That being said, a great job by the operator. Who did it? It's quite a shot -- I am in no shape to do anything like that...it takes all I've got just to jog downhill to the corner liquer store and buy more beer.

Ron B
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#7 Brian Freesh

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Posted 26 February 2008 - 02:28 AM

The shot is by Peter Robertson.

I saw the whole movie, but this scene doesn't play well in it, so I don't know how important it is to see the movie to get the motivation of the shot. The movie was pretty underwhelming over all and just disappointing. And I saw it before I heard all the hype. This scene had to really involve the viewer in the hopelessness of the situation. It did this for me very well. Some disagree:

"New York Times film critic A.O. Scott, however, said the "Atonement" shot's only impression is: " 'Wow, that's quite a tracking shot,' when it should be 'My God, what a horrible experience that must have been.' "

Maybe because I was so ready for some real storytelling I was able to immerse myself into the scene as opposed to the shot. But I think it's the unassuming subtlety of the camera that kept me from being distracted by the amazing technical achievement I was witnessing.

So yeah, I think the shot worked well, and gave a sense of connection to everything that was going on that you don't get from cutting. When you travel through a scene like that and cut all the time, those snippets seem to disappear when you move on. They stay in the past. But with a shot like this those pieces stay in the present. Using steadi instead of handheld lent a sense of surrealism to the shot that gave me more of a sense of what I suspect it must be like to witness something like that for real. As did the moments of letting the characters exit and reenter frame. I felt like I was being given the opportunity to experience it myself, as opposed to simply witnessing others experience it. The surreal aspect is what motivated the character's movement through the scene. The shear unbelievability would be enough to push me around the area for a while, but maybe that's just me.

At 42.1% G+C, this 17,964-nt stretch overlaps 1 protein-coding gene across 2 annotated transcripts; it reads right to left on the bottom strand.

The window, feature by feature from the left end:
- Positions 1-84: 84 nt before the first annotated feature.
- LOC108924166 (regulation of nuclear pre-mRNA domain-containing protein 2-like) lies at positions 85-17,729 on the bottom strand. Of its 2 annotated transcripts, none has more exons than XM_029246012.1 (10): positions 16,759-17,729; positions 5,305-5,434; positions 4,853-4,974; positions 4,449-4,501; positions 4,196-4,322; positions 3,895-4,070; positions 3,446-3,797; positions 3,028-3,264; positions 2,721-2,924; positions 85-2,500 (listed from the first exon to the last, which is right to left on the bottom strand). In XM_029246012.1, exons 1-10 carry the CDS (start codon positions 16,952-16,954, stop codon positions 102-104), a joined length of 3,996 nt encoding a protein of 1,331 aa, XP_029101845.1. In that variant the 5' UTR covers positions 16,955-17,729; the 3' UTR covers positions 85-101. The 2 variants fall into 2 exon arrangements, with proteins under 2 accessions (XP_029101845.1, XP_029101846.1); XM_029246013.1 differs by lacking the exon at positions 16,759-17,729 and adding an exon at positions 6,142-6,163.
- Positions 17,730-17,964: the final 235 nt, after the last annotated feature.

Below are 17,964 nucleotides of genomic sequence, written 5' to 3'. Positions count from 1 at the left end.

I was fully engaged in the scene, and it worked well for me. The end of the shot was weak however, kinda anticlimactic. After an awe like that it just kind of ends. Then again, maybe that was the point.

For a quick aside to the technical: The operator was on an electric vehicle (golf cart perhaps) from the beginning until just before the hill, so little to no walking in the sand.
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#8 chris fawcett

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Posted 26 February 2008 - 09:31 AM

All great comments.

I really like the way you sum this up, Ron. You articulate perfectly how I feel about the shot. I don't feel it would have suffered from a cut or two, especially towards the end where we follow the soldier's butt up the stairs to, as Brian says, the anticlimactic end.

To add to Brian's quote from A. O. Scott, here's one from Variety deputy editor Anne Thompson: